In the beginning, when Westport schools closed abruptly, we were assured they would reopen in two weeks.

That stretched to four, then through the entire semester. So we turned our attention to fall. It seemed inconceivable that school could not reopen then; the only question was what it would look like. Now the first day of school is less than a month away. So many questions remain unanswered, from transportation and lunch to scheduling and childcare for teachers’ own kids. It is slowly dawning on us that “education” as we know it has changed not just for a couple of months in the spring, but perhaps forever.

In the beginning, we foraged in stores.

We traded tips on where to buy Lysol and paper towels. We hoarded toilet paper. We worried when Trader Joe’s closed because an employee was diagnosed with COVID, and worried that Stop & Shop was swarmed with so many customers but did not close. Now life is more settled. We buy whatever cleaner is on the shelves. We realize we do not need 25 different brands of deodorant, or 36 types of toothpaste. We follow the arrows through Trader Joe’s, we put our own groceries in our cloth bags at Stop & Shop, and we understand that the men and women stocking the shelves and working the registers are not the nameless, faceless folks we always treated them as — even if we now cannot see their faces below their eyes.

In the beginning, when restaurants shut their doors, we wondered how they would survive.

Very quickly, they adapted with curbside pickup and home deliveries. We adapted too, ordering online and tipping well. We watched Tavern on Main and Le Penguin close, and did what we could to ensure that our favorites were not next. Now that restaurants are reopening — first outside, then with tables spaced properly inside — we are venturing back. We realized the importance of sharing meals with friends (even without the dining buzz we were used to), while supporting the owners, chefs and wait staff who had always been there for us. Half a loaf is far better than none.

In the beginning, we had no idea how to work from home.

What were these things called Zoom calls? How could we function without business trips, business lunches and dinners, business as usual? It did not take long though to recognize the value in all those hours not spent commuting, all that money not spent on dry cleaning, all that flexibility to do our jobs when and where we choose. Now we understand that “business as usual” was not necessarily the best way to work. We recognize we do not have to fly all over the country for meetings of a few minutes, or spend three hours a day getting to and from an office. Yet unless we are in commercial real estate, we are not thinking about what all those empty office buildings mean for America.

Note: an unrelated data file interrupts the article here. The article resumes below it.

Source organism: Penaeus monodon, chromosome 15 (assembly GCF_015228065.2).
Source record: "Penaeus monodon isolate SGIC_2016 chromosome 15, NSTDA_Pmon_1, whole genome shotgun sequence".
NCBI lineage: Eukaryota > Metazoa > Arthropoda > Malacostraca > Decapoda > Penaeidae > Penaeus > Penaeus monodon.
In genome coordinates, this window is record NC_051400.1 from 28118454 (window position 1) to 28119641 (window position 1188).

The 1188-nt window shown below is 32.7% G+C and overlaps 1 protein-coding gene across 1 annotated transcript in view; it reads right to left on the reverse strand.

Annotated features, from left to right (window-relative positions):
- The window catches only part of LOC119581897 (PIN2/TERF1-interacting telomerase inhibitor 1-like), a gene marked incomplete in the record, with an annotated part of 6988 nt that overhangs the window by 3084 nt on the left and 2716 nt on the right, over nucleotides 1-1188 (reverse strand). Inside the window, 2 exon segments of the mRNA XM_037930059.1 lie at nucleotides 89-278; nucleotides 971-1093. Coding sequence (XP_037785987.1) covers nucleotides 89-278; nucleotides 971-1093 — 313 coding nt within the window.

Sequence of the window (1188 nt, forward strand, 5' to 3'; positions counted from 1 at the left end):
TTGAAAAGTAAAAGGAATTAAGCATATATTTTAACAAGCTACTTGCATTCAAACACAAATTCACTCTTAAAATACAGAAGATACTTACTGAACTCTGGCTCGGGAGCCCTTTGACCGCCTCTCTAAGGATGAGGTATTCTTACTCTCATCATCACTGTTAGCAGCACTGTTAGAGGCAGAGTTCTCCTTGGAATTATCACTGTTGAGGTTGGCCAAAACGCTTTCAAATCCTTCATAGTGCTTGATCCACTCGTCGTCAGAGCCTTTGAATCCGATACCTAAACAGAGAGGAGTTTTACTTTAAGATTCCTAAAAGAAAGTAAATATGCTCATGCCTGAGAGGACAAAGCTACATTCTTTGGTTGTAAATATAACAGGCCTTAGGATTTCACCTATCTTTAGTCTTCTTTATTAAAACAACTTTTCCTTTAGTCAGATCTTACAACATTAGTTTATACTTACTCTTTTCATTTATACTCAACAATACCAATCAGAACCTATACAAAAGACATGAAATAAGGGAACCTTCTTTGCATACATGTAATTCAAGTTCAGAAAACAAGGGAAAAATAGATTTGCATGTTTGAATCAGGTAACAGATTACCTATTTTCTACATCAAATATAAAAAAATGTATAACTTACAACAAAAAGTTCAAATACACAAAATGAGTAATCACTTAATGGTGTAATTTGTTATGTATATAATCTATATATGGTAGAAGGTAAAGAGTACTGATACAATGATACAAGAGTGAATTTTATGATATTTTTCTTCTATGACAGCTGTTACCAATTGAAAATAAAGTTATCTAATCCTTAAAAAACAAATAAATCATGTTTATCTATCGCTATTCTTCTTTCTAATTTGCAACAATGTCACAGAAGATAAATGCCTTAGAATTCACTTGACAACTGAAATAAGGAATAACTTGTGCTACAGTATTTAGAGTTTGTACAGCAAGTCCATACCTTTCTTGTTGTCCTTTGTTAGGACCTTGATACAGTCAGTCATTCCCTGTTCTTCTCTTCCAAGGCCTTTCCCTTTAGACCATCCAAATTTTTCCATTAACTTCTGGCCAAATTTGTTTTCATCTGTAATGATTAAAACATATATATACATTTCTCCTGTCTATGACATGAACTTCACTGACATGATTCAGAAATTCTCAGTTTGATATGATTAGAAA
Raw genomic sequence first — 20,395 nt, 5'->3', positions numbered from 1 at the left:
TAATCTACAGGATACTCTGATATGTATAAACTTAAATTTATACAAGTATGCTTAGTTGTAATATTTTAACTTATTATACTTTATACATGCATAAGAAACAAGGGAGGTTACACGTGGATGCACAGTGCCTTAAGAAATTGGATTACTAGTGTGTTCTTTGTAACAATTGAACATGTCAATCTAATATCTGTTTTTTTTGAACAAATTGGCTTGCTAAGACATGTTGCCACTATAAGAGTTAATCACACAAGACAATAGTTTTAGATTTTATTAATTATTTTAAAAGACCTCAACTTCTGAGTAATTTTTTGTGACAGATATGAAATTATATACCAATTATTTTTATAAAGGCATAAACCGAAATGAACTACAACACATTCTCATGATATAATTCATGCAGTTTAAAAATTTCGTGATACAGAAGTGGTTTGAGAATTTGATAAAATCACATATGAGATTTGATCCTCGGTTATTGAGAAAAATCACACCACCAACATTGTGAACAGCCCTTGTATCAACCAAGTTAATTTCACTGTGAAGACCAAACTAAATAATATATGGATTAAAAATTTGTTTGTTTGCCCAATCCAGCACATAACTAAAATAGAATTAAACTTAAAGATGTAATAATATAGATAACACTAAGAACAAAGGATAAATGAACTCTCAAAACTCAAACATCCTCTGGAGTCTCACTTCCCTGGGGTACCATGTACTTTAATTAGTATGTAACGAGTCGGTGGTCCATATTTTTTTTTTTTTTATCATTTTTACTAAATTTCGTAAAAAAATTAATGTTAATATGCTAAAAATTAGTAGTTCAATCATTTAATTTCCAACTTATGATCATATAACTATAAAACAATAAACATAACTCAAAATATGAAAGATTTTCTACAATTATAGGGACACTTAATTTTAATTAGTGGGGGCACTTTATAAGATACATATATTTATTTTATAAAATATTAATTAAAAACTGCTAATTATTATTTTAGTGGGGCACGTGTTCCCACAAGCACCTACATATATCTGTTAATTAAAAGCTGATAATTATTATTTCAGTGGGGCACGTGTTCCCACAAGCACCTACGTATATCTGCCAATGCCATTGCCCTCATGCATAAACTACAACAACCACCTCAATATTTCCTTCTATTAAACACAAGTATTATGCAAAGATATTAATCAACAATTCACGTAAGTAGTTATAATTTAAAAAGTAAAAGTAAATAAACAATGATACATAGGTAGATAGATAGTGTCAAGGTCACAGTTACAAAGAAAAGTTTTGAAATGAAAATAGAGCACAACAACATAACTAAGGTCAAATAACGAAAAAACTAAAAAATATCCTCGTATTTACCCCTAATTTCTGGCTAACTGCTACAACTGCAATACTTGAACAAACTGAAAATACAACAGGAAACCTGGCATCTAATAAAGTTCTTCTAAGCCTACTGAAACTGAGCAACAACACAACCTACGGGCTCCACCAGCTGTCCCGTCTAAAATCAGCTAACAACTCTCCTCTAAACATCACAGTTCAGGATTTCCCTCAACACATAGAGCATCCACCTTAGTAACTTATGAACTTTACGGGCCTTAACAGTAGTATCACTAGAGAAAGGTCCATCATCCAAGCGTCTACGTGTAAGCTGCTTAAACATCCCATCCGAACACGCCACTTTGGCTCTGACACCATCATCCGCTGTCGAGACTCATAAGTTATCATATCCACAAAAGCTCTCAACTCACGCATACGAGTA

In the beginning, we headed to the beach.

Sure, it was still March. But we needed a place to congregate, to see other human beings, to assure ourselves some things had not changed. There were too many of us, however, and the town closed the beach. Gradually the rules eased; gradually we returned. Now it’s summer. Now the beach is as packed as half-capacity allows. Now we are grateful to have the sand and sun and Soundview Drive. Some of us abide by all the rules. Some of us follow some. Some of us party like it’s 1999. Or 2019.

In the beginning, we erupted in a frenzy of community spirit.

We delivered groceries to neighbors, collected canned goods for nearby towns and PPE for first responders. We sewed masks. We painted rocks with encouraging messages. We created webpages filled with information, bought gift cards to keep merchants afloat, rang bells on Wednesdays at 5. Now we still do some of those things. It is not easy to sustain the frenzied activity of those first few weeks. It is hard to ask for help, particularly when an individual or organization has asked before. But that is what a community does. In many ways, the past few months have shown that Westport is indeed a caring, giving community.

In the beginning, real estate agents feared the worst.

Who, they wondered, would ever buy a home in a lockdown? Plenty of people, it turns out. They come in droves. They buy sight unseen. They rent at astronomical prices. Now an entirely new, and quite unexpected, bunch of families have arrived in Westport. They love what they see — and they haven’t seen the real Westport at all.

In the beginning, we did not know what to expect.

Now we still don’t. Yet we’ve shown since March, we will adapt. And why not? We always have.

Dan Woog is a Westport writer, and his “Woog’s World” appears each Friday. He can be reached at dwoog@optonline.net. His personal blog is danwoog06880.com.